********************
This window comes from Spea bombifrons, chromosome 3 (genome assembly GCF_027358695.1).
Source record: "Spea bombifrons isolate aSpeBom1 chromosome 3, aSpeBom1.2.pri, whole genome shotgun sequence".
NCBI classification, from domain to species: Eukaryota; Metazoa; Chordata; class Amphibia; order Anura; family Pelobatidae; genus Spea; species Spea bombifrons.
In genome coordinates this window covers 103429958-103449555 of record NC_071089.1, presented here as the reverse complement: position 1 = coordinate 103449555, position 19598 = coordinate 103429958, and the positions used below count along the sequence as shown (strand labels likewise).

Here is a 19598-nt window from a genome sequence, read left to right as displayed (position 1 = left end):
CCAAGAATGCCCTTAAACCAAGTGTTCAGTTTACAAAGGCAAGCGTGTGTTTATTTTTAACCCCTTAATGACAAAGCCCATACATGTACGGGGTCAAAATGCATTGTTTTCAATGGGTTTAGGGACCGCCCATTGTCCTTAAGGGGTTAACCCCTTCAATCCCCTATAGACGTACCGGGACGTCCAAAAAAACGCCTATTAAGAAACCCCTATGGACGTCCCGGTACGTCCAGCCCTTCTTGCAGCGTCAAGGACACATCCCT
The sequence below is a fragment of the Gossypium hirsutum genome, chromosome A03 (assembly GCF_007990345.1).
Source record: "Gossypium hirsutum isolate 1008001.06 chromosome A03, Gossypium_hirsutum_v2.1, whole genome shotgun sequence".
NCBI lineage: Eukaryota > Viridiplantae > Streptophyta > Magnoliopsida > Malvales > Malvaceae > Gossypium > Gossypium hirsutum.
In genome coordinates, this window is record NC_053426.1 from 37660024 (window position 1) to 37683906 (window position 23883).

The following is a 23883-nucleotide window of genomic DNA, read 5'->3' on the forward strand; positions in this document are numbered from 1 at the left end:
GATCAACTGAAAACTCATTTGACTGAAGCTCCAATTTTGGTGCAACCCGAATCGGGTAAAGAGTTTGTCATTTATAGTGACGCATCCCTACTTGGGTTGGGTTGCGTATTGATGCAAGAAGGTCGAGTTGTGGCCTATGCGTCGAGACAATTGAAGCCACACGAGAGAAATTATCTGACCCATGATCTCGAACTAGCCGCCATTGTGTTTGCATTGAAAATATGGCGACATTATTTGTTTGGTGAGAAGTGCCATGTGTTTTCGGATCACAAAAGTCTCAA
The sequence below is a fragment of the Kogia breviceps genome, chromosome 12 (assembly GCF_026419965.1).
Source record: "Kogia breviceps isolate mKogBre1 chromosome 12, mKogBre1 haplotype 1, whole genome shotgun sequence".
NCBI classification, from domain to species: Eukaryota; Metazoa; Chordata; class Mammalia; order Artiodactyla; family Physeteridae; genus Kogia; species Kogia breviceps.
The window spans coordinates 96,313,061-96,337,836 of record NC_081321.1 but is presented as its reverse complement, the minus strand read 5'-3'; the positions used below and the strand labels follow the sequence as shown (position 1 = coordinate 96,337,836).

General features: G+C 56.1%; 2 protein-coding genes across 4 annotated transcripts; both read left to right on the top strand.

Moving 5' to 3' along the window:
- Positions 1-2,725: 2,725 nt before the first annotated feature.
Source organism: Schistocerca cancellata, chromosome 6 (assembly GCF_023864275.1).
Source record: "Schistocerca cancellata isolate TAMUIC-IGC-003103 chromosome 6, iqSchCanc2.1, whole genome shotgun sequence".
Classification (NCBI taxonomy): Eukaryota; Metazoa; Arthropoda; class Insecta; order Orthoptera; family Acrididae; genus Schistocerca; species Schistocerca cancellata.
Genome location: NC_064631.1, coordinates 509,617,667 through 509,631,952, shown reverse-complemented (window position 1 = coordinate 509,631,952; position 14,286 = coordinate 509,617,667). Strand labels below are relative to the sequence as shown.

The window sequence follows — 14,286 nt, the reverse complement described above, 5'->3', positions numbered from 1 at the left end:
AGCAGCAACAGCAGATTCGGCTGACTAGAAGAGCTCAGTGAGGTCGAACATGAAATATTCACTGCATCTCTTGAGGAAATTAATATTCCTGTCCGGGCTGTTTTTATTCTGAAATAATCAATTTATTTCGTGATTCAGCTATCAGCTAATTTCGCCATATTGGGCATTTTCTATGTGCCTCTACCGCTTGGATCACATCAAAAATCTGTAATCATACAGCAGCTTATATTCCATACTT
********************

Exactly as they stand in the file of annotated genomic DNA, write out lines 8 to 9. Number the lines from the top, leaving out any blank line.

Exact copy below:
Source record: "Gossypium hirsutum isolate 1008001.06 chromosome A03, Gossypium_hirsutum_v2.1, whole genome shotgun sequence".
NCBI lineage: Eukaryota > Viridiplantae > Streptophyta > Magnoliopsida > Malvales > Malvaceae > Gossypium > Gossypium hirsutum.